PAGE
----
University of Cambridge > Talks.cam > Financial History Seminar > Bankers with different 'golden dreams': bank business models and the British money supply in the early Industrial Revolution.

Bankers with different 'golden dreams': bank business models and the British money supply in the early Industrial Revolution.

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If you have a question about this talk, please contact Dr Duncan Needham.

This paper examines the emergence of two competing London bank business models during the last quarter of the eighteenth-century, and draws out some implications for how the banking system manufactured additional supplies of money during the early stages of the Industrial Revolution. It represents the core of my PhD thesis (which has since been circulating inside the Bank of England).

To the best of my knowledge this is the first time such forensic accounting analysis has been done for continuous years across a complete sample of London banks with surviving records for the period 1780 to 1832. Using this data, I extract a taxonomy of the balance sheet compositions of their assets and liabilities. I use this to infer a vertical typology of two contrasting business models labelled the “Goldsmith” and the “Discounter”; and analyse their respective revenue and cost dynamics. I use the business model typology to examine the different incentive effects driving the banks’ response to Britain’s decision to come off the gold standard in 1797 (the “Restriction”). While I do not claim the sample is stratified, triangulation with a vital Bank of England document strongly supports the sample’s robustness.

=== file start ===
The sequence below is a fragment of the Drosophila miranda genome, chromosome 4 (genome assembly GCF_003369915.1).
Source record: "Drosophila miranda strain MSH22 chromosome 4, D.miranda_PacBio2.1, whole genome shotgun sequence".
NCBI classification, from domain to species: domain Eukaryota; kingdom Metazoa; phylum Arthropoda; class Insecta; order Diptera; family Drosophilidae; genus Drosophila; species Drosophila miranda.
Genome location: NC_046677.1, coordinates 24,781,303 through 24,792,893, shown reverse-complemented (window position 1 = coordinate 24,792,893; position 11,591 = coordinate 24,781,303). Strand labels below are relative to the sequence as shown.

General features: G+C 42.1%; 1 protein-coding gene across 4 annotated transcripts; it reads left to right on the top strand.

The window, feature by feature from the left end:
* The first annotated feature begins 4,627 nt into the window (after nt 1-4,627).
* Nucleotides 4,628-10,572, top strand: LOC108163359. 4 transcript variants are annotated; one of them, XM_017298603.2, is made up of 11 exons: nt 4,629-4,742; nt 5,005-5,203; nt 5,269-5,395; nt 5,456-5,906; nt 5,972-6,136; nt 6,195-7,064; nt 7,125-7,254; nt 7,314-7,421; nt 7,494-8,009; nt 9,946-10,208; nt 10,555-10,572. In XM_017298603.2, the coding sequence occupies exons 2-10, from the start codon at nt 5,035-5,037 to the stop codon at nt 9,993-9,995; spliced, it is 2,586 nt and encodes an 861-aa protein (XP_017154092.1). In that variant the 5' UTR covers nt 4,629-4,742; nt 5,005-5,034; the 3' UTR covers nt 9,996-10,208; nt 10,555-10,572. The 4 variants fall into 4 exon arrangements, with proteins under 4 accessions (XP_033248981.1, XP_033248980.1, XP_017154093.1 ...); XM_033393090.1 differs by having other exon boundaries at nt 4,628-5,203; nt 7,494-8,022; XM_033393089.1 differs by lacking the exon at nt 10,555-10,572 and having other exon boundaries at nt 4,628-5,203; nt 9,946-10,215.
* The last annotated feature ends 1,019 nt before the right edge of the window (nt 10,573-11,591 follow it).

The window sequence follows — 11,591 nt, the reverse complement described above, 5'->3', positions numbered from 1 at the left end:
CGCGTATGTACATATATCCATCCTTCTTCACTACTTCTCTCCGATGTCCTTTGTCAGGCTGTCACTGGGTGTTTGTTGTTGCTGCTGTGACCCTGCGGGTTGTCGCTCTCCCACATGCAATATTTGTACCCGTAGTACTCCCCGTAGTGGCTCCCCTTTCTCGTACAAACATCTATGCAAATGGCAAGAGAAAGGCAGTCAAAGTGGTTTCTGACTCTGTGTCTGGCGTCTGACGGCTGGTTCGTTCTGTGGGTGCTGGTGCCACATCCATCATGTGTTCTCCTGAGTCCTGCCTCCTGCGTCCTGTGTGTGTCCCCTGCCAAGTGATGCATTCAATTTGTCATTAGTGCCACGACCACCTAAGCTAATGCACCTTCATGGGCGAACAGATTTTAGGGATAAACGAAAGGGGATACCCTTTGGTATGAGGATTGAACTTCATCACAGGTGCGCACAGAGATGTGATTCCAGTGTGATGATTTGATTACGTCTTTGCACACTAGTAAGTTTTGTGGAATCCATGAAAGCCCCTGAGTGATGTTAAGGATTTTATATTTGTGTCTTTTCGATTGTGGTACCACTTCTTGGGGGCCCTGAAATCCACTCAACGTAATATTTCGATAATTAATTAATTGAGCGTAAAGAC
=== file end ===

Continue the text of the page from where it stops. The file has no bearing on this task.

The findings stand in contrast to the previous understanding of what was the typical London bank in this period. This paper can be viewed as both a sequel to Temin and Voth's (2013) account of the emergence of the goldsmith banks during the earlier eighteenth-century, and a refutation of Temin and Voth (2005) that proposed Hoares & Co.'s goldsmith bank business model as sufficient for evaluating the micro-economic evidence of the role of banking and credit in the early Industrial Revolution. The findings have a bearing upon the debates over credit rationing and the "crowding out" of private sector investment during the Napoleonic Wars, but can also help situate the institutional context surrounding the intellectual history of monetary theory as it evolved from the classical writings of Hume and Smith (both topics being the subject of further papers).

This talk is part of the Financial History Seminar series.

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